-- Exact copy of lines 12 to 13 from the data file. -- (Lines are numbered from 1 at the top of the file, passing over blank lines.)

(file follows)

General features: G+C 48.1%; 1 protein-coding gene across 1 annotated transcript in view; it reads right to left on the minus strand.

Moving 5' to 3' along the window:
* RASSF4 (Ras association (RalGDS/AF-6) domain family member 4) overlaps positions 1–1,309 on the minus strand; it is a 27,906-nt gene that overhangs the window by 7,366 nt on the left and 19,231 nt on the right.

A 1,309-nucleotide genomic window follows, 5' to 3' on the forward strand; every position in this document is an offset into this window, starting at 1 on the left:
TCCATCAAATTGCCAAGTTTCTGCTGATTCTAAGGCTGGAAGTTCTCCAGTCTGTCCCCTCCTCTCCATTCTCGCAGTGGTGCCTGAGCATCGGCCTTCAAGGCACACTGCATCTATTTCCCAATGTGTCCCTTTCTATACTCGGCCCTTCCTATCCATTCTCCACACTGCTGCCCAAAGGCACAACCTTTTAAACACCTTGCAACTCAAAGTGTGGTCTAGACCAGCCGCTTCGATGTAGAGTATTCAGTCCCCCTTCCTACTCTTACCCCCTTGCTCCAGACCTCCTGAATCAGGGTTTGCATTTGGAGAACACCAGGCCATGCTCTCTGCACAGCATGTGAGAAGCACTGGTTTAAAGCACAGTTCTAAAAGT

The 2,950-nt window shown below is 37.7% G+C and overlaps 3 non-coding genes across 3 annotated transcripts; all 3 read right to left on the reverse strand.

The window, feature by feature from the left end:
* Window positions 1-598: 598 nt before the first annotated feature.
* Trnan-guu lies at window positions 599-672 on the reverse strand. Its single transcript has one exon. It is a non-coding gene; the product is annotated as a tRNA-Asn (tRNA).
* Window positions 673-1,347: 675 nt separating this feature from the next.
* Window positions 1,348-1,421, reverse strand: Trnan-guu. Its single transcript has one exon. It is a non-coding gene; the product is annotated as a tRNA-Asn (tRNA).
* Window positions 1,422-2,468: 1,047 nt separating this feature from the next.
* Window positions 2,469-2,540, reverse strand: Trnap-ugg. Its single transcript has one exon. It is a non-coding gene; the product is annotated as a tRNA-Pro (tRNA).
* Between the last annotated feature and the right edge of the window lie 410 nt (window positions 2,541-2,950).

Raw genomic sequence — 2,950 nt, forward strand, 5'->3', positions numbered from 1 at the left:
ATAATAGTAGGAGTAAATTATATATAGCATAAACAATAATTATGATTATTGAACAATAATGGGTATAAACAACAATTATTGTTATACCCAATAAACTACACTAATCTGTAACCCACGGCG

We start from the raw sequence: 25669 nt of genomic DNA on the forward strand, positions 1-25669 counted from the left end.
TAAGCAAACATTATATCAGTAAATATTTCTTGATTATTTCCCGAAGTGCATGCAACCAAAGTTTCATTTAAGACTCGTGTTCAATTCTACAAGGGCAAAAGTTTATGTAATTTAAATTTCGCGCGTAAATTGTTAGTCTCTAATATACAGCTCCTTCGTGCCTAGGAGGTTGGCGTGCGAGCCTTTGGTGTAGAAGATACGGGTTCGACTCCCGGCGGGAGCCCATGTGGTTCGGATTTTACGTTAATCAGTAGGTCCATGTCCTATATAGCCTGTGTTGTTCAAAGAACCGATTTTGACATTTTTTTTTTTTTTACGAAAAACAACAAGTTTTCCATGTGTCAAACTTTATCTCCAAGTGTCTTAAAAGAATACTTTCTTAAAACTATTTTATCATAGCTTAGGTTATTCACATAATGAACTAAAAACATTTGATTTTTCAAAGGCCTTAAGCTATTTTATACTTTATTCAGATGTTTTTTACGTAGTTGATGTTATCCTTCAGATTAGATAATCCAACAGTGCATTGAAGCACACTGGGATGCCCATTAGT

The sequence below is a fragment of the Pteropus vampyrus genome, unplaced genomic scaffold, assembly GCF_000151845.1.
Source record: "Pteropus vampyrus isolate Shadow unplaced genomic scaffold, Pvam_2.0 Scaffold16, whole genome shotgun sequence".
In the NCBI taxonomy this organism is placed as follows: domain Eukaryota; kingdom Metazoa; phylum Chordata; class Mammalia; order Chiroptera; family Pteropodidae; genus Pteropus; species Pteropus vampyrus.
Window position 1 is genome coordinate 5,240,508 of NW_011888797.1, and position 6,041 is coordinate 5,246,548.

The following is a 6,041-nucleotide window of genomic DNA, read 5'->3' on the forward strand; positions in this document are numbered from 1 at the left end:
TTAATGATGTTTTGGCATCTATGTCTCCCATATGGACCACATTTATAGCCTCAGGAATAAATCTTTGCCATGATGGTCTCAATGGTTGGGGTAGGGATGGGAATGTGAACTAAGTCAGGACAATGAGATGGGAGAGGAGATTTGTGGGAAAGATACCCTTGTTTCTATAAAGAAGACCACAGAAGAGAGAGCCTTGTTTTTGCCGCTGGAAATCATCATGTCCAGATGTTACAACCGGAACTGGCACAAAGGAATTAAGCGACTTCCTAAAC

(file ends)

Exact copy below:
* Window positions 1,422-2,468: 1,047 nt separating this feature from the next.
* Window positions 2,469-2,540, reverse strand: Trnap-ugg. Its single transcript has one exon. It is a non-coding gene; the product is annotated as a tRNA-Pro (tRNA).